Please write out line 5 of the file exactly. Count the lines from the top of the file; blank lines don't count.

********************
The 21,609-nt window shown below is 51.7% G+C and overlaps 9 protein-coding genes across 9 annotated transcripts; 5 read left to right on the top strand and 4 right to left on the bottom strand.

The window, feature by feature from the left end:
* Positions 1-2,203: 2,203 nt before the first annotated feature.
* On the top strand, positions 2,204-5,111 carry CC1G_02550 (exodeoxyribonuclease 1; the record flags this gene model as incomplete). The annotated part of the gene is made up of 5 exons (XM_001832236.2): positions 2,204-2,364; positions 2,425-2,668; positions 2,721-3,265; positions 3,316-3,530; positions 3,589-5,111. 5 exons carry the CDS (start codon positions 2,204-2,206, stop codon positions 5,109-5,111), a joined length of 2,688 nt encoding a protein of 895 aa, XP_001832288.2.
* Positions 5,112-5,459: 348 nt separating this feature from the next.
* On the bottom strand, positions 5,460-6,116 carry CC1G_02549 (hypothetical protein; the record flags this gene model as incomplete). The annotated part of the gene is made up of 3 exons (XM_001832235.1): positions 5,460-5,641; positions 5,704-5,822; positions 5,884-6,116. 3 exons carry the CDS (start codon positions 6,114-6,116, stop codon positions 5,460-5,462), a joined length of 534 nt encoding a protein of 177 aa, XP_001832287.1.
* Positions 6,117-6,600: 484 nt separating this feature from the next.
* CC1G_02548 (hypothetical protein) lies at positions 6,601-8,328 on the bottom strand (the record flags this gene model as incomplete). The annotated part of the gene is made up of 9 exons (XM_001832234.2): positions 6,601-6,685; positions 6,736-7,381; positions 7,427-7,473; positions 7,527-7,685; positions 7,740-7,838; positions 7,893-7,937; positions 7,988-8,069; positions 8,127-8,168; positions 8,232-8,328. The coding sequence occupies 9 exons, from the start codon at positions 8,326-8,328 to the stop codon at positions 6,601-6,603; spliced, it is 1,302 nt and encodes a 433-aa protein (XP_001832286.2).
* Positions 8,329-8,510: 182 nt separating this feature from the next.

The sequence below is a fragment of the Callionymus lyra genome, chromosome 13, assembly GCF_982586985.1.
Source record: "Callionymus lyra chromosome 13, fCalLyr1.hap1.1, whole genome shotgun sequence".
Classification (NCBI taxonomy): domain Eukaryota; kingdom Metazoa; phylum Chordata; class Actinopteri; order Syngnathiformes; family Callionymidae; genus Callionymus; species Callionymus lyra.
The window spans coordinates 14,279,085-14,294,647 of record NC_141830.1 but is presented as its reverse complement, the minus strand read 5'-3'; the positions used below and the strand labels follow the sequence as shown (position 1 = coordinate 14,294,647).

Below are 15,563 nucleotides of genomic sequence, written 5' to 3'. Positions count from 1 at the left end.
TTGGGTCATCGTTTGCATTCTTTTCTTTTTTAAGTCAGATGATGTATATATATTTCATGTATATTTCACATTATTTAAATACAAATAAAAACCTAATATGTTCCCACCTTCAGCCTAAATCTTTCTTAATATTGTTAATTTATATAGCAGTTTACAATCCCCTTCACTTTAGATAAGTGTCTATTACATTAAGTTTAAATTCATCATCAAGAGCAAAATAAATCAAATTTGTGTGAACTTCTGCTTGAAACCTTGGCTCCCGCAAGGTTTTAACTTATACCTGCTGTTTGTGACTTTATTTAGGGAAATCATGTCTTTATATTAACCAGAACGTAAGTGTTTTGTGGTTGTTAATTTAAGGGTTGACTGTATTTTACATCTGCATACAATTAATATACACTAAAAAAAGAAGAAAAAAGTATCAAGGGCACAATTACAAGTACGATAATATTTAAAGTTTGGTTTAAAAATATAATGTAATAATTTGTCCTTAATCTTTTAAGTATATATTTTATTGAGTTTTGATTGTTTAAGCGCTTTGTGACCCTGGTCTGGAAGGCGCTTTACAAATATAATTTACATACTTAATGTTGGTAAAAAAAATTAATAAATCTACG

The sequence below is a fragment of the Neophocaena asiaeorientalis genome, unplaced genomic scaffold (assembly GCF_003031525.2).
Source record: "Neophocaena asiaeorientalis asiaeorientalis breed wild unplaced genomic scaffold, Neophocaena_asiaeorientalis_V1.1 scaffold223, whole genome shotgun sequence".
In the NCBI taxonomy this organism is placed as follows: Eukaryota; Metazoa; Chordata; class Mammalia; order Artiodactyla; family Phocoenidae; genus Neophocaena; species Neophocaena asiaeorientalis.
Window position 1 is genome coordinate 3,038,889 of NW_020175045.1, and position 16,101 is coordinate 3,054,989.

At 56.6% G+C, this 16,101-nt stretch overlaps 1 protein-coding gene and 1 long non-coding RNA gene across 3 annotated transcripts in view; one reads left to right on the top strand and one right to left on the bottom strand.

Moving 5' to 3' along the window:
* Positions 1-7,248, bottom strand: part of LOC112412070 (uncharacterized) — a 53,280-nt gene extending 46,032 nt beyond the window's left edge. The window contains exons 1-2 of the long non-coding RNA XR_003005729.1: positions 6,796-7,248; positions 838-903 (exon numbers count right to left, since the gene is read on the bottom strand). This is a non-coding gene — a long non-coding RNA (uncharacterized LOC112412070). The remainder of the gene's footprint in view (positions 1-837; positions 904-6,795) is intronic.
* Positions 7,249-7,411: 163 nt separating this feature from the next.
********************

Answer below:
* Positions 5,112-5,459: 348 nt separating this feature from the next.